BLUE PENNSYLVANIA – EARTH DAY SPECIAL
Happy Earth Day,
This is the happiest Earth Day that we have had in many years. On Joe Biden’s first day in office, he re-established the United States as a participant in the Paris Accords, which calls for limiting global average temperatures to well below two degrees Celsius.
If only things were that easy at the State level.
In October, 2019, Wolf issued an executive order to enroll Pennsylvania in the Regional Greenhouse Gas Initiative (RGGI), a market-based approach designed to cut greenhouse gases through a system of attaining and trading incentives (credits) to reduce the use of fossil fuels.
The following February, the Department of Environmental Protection (DEP) submitted a draft plan to join the RGGI, and this past December,
the Environmental Quality Board (EQB) issued its first regulation on how carbon dioxide emitting plants can obtain carbon credits.
Republicans in the General Assembly, meanwhile, were trying to put the brakes on the entire RGGI development. Jim Struzzi (HD 62, Indiana) introduced HB 2025, which would have not only prevented membership in RGGI, but would have also removed the DEP’s authority to regulate greenhouse gases.
The bill passed both the House and Senate, roughly along party lines, but unsurprisingly, was vetoed by the Governor.
What is most remarkable, however, about the anti-RGGI legislators is not their votes, but their reasoning. The chair of the House Environmental Resources and Energy Committee – Daryl Metcalfe (PA HD 12, Butler) – still has a Youtube video available on his Facebook page, showing him musing upon a world without vegetables if we were to eliminate man-made carbon dioxide from the atmosphere.
Senate Environmental Chair Gene Yaw (SD 23, Bradford, Lycoming, Sullivan, Susquehanna, Union), has probably been the most vocal critic of the initiative, with some rather imaginative arguments. Since RGGI ultimately depends upon renewable energy sources, Mr. Yaw makes the valid claim that “without fossil fuel there is no clean or green energy” since oil/gas/coal are needed to build the initial solar panels or wind turbines. He conveniently omits, however, that solar cells and windmills could supply the energy necessary to assemble all subsequent equipment.
In contrast to Mr. Yaw’s fantasy world, the real world is a place where fossil fuel companies are becoming more dependent upon renewables to save money on their operations. The purpose of the largest solar installation in Philadelphia is to provide the necessary energy to power the liquefied natural gas plant at the PGW Passyunk site in South Philadelphia. Meanwhile, the owner of South Jersey Gas, one of New Jersey’s largest gas utilities, announced this week that it will install solar panels on all of its facilities.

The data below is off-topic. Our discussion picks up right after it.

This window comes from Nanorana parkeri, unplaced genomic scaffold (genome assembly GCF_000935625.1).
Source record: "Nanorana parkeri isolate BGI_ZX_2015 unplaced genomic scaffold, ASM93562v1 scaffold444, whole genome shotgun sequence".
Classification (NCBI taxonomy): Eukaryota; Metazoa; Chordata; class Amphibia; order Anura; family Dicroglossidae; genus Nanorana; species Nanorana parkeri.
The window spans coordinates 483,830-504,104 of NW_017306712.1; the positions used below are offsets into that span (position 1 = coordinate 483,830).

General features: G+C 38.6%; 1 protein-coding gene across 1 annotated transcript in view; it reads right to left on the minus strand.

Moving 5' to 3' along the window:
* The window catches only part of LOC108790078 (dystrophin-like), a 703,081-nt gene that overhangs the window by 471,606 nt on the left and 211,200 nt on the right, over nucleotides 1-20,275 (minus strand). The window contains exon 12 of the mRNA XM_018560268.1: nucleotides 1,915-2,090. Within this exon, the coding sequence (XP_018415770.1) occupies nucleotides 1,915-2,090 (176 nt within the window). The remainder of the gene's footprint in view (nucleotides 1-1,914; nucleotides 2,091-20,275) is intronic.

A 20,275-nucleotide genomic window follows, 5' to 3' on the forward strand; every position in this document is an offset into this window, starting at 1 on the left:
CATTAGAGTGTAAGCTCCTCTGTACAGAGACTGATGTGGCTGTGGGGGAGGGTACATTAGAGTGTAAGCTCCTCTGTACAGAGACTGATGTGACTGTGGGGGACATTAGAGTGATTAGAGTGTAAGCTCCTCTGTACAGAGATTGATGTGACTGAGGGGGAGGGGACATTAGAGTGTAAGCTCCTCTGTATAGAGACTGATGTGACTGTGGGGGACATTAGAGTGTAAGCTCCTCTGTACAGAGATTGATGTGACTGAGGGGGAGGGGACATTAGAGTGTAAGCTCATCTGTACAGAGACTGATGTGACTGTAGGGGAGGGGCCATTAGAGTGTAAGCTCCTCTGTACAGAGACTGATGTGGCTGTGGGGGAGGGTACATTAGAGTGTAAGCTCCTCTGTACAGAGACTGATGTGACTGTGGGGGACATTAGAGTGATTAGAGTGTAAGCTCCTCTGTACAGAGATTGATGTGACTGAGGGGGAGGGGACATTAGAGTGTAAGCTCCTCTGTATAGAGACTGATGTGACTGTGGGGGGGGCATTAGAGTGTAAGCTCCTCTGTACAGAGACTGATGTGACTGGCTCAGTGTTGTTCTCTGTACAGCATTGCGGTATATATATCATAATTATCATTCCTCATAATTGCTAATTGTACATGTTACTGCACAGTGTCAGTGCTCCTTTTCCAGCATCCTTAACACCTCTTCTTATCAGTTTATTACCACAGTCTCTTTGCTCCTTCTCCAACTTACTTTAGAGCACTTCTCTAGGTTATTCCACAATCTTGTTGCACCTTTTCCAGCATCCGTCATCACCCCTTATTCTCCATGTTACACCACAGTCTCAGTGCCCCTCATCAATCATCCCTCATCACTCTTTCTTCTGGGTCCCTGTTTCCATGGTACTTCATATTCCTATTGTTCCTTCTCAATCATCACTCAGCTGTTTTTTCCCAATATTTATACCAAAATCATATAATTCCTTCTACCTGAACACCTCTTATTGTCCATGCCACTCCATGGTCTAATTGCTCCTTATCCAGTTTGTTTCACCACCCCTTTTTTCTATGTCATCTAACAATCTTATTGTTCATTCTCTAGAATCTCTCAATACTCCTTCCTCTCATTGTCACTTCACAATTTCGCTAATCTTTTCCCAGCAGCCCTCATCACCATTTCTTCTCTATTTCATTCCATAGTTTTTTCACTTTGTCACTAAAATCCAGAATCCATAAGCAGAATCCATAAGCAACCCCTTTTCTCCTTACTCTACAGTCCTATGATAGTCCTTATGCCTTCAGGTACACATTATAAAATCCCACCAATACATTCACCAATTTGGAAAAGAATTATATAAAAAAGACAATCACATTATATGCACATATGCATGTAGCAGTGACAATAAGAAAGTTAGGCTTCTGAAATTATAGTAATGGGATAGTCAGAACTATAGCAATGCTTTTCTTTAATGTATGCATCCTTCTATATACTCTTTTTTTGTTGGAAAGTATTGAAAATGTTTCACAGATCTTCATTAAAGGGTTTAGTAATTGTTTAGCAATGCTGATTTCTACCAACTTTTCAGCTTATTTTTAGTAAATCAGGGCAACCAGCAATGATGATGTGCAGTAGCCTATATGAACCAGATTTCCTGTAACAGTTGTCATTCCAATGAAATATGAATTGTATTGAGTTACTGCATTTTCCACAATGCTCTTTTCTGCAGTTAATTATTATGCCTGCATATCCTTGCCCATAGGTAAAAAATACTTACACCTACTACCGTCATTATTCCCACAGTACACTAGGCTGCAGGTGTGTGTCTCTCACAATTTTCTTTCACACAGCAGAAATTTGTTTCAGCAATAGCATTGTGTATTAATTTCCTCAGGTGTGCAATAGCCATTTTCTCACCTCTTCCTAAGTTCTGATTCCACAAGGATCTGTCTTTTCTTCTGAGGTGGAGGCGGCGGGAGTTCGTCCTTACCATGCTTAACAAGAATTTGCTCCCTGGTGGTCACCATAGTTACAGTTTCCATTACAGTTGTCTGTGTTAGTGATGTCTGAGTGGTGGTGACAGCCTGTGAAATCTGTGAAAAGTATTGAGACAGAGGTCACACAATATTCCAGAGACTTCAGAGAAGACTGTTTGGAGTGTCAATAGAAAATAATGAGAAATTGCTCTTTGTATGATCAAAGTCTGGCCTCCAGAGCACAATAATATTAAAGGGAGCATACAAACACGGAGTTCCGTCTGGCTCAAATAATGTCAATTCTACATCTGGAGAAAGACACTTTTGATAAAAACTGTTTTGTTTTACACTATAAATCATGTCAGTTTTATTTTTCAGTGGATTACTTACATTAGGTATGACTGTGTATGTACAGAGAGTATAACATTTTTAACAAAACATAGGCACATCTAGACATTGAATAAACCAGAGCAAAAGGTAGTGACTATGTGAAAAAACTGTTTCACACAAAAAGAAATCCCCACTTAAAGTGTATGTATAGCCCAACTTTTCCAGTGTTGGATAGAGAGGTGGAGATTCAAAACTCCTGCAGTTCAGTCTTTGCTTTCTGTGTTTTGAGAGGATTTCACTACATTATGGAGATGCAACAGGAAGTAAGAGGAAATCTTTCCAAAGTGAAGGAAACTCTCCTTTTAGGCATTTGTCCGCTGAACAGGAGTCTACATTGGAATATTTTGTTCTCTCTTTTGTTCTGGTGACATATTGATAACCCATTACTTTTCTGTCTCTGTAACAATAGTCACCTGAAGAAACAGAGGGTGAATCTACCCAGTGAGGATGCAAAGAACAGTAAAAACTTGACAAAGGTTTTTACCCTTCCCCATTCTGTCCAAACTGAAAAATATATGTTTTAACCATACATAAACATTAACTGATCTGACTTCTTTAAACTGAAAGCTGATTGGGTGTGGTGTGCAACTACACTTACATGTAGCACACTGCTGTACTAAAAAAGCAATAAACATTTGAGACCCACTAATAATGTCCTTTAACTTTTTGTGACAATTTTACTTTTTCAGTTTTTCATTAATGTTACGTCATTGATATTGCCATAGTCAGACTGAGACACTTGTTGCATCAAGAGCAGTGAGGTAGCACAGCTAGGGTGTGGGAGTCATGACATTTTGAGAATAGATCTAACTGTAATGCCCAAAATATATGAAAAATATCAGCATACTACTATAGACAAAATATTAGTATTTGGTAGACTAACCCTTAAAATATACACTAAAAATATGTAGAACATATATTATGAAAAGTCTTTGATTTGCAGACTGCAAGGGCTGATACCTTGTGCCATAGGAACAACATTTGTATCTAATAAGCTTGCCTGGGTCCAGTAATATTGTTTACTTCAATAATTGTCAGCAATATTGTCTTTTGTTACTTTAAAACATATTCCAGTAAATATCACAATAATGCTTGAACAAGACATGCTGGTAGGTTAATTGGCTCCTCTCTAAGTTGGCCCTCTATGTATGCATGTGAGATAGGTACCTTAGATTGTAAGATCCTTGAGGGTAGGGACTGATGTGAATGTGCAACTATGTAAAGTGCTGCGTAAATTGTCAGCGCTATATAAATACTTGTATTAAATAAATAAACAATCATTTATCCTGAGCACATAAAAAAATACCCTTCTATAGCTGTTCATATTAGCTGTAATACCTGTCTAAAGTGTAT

This past February, Yaw had written an op-ed entitled “For Sneak Peak of Wolf’s Energy Policies, Mosey on Down to Texas”, where he repeated Texas Governor Greg Abbott’s assertion that wind turbines were the cause of the winter power outages in the Lone Star State. A full analysis, however, blames lack of proper winterization across all power sources – both fossil fuels and renewables; as well as the state’s inability to acquire energy from sources outside of its independent power grid.
But bringing Texas into the conversation is nevertheless interesting on at least one other count, and that is with regard to how much money we export to that state by letting their oil companies – Anadarko, Cabot Oil & Gas, Range Resources, Southwestern Energy – extract our natural gas and pollute our state – free of change. That means more money for Texas – money that is used to fund their public schools rather than ours, and money that has been used to sue Pennsylvania for unsubstantiated election fraud.
Most recently, Yaw has introduced a bill entitled the Solar Environmental Justice Act (talk about putting lipstick on a pig), which would require that solar panels and their components to be manufactured within the United States. The bill is ostensibly aimed at those panels manufactured in “Communist China” which use “rare earth minerals that are mined without proper environmental standards …“ It is unclear why Mr. Yaw suddenly has an interest in China meeting environmental standards for rare earth minerals when he has fought Pennsylvania’s DEP over enforcing stricter guidelines for the amount of manganese that coal mine companies can dump in Pennsylvania’s streams. Manganese in excessive amounts can cause permanent neurological damage and children are very sensitive to the effects of the element.
The challenge to RGGI, however, is far from over. In January, State Senator Joe Pittman (SD 41, Armstrong, Butler, Indiana, Westmoreland) introduced SB 119, which would remove the governor’s authority to institute RGGI. As of this writing, a vote is believed to be imminent.
To combat greenhouse gases, we need to create green State houses – both upper and lower – in the General Assembly. K.C. Tomlinson (HD 18, Bucks), Meghan Schroeder (HD 29, Bucks), Frank Farry (HD 142, Bucks), Tim Hennessey (HD 26, Chester, Montco), Todd Polinchock (HD 144, Bucks), Craig Staats (HD 145, Bucks), Martina White (HD 170, Philadelphia), Bob Mensch (SD 24, Berks, Bucks, Montco) and Robert Tomlinson (SD 6, Bucks) were the legislators from our area who voted for HB 2025. Bob Mensch is also a co-sponsor of SB 119. All of these legislators are up for re-election in 2022.
That means we need to vote them out of office, and to do that we first need to make certain that people are registered to vote, and have access to the ballot box. Here’s how you can help to make those things happen.